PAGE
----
Becoming a mentor, millennial career coach Jill Jacinto tells Fast Company, is a way to pay it forward to “remind yourself why you fell in love with your career.” It can be energizing and it’s a chance to learn from the younger generation. In particular, you’ll learn to be a leader through collaboration. Training Mag calls collaboration the new leadership, and it is based on positive interdependence. Its benefits, according to SPIKE—What Are You Great At? author René Carayol, include enhanced decision making, improved use of resources, and better customer experience. This new form of leadership is, thus, key to success, as Maryville University’s post for organizational leadership graduates discusses. It is especially critical to aspiring leaders, who must nurture a collaborative mindset to influences others’ behavior and to be agents of positive change. Seeing positive changes — a mentee rising through the ranks, for instance — can be very fulfilling, and will even encourage you to continue to better yourself.

Continue building your network

Building a network is extremely beneficial, explains personal branding expert Bianca Miller Cole. Among other things, expanding your network facilitates a continuous exchange of ideas that can enhance your creativity. It also allows you to build self-confidence via additional training in seminars and conferences. Best of all, building your network is a means to build lasting relationships that are mutually beneficial. So, attend conferences, go on business trips, and reach out to new employees — anything that’ll have you rubbing elbows with new people.


It’s normal to start feeling unfulfilled 10 or so years into your job. It can be tempting to jump ship when that happens. But don’t rush. Instead, try the above tips. They’ll have you feeling fulfilled, and wanting to go to work every day. 


Will Augmented Reality Impact Marketing in 2019?

Guest Writer: John Victor, Content Developer & Editor

Augmented reality is the latest thing that is taking over the world by storm, and it’s already present in most industries. It has the capability of significantly enhancing the user’s real-world experience by combining computer-based and real images and scenes to deliver an enhanced but unified view of the world.

The impact of AR on the world is already huge. The medical industry is already using AR for practical purposes, and technology will play a crucial role in the future of this industry.

The capabilities of AR will make complex surgeries simpler while offering the patients a safer experience and environment, significantly reducing any chances of complications arising in the post-surgery period.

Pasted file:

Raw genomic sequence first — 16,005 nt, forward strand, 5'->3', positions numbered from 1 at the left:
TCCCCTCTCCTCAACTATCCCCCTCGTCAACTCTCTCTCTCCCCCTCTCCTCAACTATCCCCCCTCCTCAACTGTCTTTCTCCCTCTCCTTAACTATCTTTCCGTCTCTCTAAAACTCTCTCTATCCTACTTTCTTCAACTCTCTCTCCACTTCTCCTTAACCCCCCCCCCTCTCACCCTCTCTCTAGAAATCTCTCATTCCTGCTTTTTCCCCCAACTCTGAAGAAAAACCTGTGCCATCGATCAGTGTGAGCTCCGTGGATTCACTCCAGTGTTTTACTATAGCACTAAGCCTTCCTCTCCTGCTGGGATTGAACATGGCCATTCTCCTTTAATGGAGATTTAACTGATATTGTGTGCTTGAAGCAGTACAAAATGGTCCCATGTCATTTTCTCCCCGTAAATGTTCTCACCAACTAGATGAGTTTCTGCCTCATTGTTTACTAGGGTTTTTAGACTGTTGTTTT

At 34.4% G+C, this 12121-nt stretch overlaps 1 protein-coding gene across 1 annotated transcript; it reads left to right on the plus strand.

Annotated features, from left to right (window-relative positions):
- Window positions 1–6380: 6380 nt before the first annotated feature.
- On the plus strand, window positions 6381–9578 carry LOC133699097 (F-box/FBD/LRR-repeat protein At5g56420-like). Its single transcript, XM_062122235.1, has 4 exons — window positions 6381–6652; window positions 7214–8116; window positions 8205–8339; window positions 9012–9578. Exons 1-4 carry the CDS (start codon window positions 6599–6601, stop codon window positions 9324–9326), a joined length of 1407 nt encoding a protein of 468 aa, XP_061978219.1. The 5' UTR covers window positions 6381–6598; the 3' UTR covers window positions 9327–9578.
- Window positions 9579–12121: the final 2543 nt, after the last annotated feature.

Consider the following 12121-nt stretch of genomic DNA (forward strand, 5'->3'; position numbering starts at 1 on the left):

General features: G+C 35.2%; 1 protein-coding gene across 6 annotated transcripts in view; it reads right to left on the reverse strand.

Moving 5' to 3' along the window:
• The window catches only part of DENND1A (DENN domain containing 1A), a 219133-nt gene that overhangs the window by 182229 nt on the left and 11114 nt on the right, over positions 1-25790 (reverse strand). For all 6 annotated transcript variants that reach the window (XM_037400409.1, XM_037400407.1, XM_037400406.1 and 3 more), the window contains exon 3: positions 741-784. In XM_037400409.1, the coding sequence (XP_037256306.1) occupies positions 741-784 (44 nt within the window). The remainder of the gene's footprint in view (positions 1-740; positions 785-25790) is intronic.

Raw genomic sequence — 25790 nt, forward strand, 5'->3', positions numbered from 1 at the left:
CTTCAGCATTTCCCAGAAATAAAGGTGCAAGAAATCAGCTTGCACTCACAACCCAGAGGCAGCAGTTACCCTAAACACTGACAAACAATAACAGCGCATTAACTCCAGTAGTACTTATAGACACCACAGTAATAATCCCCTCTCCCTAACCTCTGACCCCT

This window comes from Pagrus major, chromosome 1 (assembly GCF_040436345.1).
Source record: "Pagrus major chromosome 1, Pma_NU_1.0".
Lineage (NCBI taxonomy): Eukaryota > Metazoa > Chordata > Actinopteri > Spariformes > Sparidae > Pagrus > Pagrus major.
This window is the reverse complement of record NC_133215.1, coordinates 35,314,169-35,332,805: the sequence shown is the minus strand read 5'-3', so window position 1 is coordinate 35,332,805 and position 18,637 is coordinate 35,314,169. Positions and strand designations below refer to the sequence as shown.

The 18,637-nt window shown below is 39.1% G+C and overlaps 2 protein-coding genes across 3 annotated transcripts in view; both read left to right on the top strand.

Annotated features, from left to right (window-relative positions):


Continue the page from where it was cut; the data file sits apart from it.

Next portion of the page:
AR is helping the development of handy medical devices that might revolutionize specific medical procedures. It is also a helpful tool for educating patients on their health.  

The Rise of AR  

The potential impact of market research is limitless. Marketing-wise, AR can do miracles to increase online sales conversion. If a customer can get a preview of a product in AR, there are 40% more chances that they will buy.

Since technological infrastructure is about to expand all over the world, the businesses that start using AR for marketing purposes will see revenue growth.

The most significant advantage that AR gives to businesses is the customer’s ability to personalize and customize their shopping experiences. AR is so useful that most consumers firmly believe that AR in marketing will significantly improve their customer and shopping experience.

The businesses that aren’t utilizing this technology for their marketing efforts will, therefore, see a decrease in customers. This means that the companies that are using AR to support their marketing efforts get a competitive advantage over those who aren’t providing an AR experience.

AR in Marketing

AR gives every business plenty of useful tools to keep their customers engaged. That is precisely why it’s expanding throughout industries such as education, astronomy, medicine, healthcare, and so on. Businesses can benefit from using AR in marketing as it helps:

Improve the customer experience – the brand that creates the best customer experience is the one to succeed. AR can be beneficial here because this technology is entirely user-centered. Most consumers are still clinging to the traditional shopping experience and old market research methods. Businesses need to surpass that and AR might be the right way.